A tribute to Rudy Sherriff Lawless
Volume 117, No. 7July, 2017
I first met drummer Rudy Lawless in the summer of 2007 with his partner in crime, the drummer Wade Barnes. Wade, may he rest in peace, passed away in 2012. Wade and Rudy would visit me in the office frequently, and we would talk about music, musicians, New York City and drummers in particular. Rudy would tell a story about being on the road with Eddie Durham or Rex Stewart. I, with my recently acquired master’s degree in jazz history, would offer my comments from a bookish, historical perspective. And Wade would explain how I knew nothing about jazz and correct my mistakes. Rudy would laugh. Wade would laugh.
We all would laugh.
That’s how I first met him.
Rudy was enlightened. He seemed to be at peace, and this extended from his deep love of music but may have more accurately been rooted in his deep love of people. Rudy could talk to anyone. And the man could talk. He used a lot of hip expressions. He said, “Bish” a lot when he was happy – a cymbal sound. Bish.
He loved to make connections with people.
There was something special about the way Rudy told his colorful stories about his childhood, his parents, his career as a musician. Even though he was always the central character in the narrative, the stories weren’t really about him. They were his observations, and they were always about something bigger. They were often about growing up in the Depression, about life on the streets as a kid working as a numbers runner, about learning how to tap and ballroom dance when he was “still in short pants,” with his “major partner,” as he called her, Streemy Webb. And about dipping her to “Stairway to the Stars.” About watching baseball games at the Polo Grounds from atop an apartment building, 555 Edgecombe Avenue. And about going over to the ballpark after the games to collect Coca Cola bottles to redeem them. About sitting behind his first drum kit, even before he was six years old, “a green sparkle,” as he called it.
About how much reverence he had for his mother, Lucia Louise Sherriff.
There was music and fire and much life in Rudy, and it came out in his laughter, in his dogged determination to get up and get out of the house every day, no matter what was happening in the world or how he might have been feeling.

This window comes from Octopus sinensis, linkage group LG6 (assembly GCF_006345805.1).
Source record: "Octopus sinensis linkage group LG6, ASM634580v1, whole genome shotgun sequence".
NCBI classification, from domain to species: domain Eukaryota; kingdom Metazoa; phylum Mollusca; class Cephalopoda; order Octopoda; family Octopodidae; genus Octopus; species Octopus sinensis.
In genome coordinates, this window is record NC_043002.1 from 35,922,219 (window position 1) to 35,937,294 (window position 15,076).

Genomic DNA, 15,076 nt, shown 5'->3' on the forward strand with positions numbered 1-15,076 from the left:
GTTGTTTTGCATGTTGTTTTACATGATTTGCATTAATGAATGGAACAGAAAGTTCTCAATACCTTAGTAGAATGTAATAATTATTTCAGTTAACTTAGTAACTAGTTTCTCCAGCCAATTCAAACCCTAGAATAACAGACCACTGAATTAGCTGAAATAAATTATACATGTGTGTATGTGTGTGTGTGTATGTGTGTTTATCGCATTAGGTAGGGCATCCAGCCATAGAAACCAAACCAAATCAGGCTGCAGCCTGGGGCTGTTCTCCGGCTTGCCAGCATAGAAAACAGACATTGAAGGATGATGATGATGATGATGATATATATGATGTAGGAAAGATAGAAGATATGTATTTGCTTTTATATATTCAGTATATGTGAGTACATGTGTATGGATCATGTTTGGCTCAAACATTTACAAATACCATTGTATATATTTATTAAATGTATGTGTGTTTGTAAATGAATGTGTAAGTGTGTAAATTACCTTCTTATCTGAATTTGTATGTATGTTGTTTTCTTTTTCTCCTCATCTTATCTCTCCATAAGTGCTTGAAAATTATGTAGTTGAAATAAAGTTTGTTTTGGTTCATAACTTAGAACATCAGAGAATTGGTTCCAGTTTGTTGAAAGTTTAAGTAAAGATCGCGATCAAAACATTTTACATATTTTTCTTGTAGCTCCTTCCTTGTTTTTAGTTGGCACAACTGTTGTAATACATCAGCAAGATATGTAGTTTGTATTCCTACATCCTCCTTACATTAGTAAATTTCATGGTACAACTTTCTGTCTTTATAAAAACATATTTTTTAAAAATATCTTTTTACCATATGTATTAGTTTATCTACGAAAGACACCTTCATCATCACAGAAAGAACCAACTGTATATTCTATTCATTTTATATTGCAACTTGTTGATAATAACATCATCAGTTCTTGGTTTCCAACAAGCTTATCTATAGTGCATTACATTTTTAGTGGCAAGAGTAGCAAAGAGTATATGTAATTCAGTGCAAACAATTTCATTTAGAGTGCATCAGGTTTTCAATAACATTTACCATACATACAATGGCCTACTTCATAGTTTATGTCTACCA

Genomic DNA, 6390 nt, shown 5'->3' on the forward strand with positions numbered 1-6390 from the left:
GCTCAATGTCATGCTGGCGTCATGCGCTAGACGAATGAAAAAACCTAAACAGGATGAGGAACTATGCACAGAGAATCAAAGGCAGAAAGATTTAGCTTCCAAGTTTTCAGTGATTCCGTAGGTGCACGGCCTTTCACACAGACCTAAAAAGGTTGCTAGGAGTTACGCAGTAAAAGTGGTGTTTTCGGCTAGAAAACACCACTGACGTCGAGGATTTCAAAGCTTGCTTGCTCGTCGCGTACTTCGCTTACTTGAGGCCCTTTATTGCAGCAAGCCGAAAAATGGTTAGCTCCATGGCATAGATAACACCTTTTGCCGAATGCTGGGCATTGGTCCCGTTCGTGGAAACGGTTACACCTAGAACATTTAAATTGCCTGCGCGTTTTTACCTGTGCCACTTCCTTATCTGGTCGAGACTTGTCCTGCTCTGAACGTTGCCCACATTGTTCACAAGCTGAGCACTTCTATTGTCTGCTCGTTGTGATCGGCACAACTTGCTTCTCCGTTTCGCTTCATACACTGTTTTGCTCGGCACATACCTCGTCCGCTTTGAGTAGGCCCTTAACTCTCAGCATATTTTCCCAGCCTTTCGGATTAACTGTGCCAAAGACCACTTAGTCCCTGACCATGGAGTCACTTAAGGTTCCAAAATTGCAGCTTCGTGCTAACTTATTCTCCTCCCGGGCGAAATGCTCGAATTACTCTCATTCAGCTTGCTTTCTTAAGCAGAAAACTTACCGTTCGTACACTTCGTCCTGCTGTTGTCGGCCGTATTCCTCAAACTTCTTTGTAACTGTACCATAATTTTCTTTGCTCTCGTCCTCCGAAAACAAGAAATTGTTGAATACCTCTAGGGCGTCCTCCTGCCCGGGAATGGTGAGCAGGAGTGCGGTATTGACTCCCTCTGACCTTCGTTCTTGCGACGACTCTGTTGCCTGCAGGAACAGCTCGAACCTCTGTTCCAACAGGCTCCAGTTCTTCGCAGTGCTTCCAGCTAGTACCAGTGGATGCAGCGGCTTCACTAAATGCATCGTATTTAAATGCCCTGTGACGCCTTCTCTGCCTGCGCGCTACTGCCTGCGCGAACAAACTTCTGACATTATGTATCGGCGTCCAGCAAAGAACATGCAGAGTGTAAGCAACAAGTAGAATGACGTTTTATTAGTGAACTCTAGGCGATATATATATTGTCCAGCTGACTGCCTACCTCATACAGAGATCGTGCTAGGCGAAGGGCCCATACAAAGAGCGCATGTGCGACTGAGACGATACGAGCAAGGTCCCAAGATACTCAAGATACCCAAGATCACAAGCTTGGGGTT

He was sometimes quick tempered and very proud. I remember some years ago when a musician arrived at the Jazz Foundation of America’s Monday night jam session at Local 802. This man was combative and later proved to be mentally unstable. He was disrespectful and disruptive and regularly made threats to people who disagreed with him. Rudy would have none of this. He told the man what was what. The man pushed back. And Rudy was ready to throw down! All 110 pounds of him. At age 77. And the man took the message and backed off.
Rudy had boxed in his youth. A light flyweight. And he told me his win loss record was 8-1. It was that ninth fight, he said, that got him. Rudy told me when I interviewed him in 2009, “I was one of those little mean guys in the ring,” he said, “But that last fighter was taller than me and had a longer reach. And every time I tried to go inside on him: Pop! Biff! Bish! He hit me again and again. I was so mad,” he said, “I wanted to bite him!”
He witnessed a lot.
He came up with people like Jackie McLean and Sonny Rollins and had his mentors in Eddie Durham of the Bennie Moten and Count Basie bands – and Jimmy Crawford of the Lunceford organization. He hung out on the street outside of Minton’s Playhouse, listening through the open front door, when he was too young to get in. He knew the Manhattan – and especially the Harlem – of the 1940s and 1950s. The Harlem of Sugar Ray Robinson and Charlie Parker and Adam Clayton Powell, Jr. But he knew the whole city. And he knew its people.
Outside of music he worked at a variety of jobs, but he always kept the music alive. And the music took him places. To Japan. To Africa. To Germany. To Turkey.
He was a devoted union member. He was active on the local’s Jazz Advisory Committee, and was a constant presence at Justice for Jazz Artists demonstrations. He believed in what was right and what was fair. He had great integrity and moral clarity. He understood what was important: people. People were important. Not balance sheets. People and music.
In that same 2009 interview, he put it like this: “Hey, you know, I wouldn’t trade my life for anything. It’s just, you know, it’s the kind of thing where you would like to live your life all over again so you could appreciate it even more.”
And Rudy had a way of bringing his particular brand of enlightenment to you, even when you weren’t ready for it, or unwilling to accept it. He was endlessly persistent. He’d come by the local several times a week, he’d have his rolling suitcase with him, and he was always perfectly dressed for the weather – always the right coat and the right shoes. He would say hello to everybody. And if you were busy, he was always polite. He’d wait a bit. And what I found with Rudy is that even if I was busy trying to meet some deadline, something that just had to get done, if I stopped and turned to Rudy, the world went away.
Rudy’s sense of joy, his sense of the past and his sense of beauty all came forward and washed over you and made you forget about the mundane.
When I say he was enlightened, it’s because I believe he had an understanding of the eternal. He also understood the power and potential of the present moment.
He knew that a kind word, a little joke, or a reverie about the past could have meaning far beyond the moment of its unfolding.
And perhaps, more important, Rudy Lawless seemed at peace with his existence, understood why he was here and what it was he wanted to do with his time.
So Rudy, we say thank you for your music, your generosity of spirit, your great good humor – and most of all, for your kindness and your wisdom.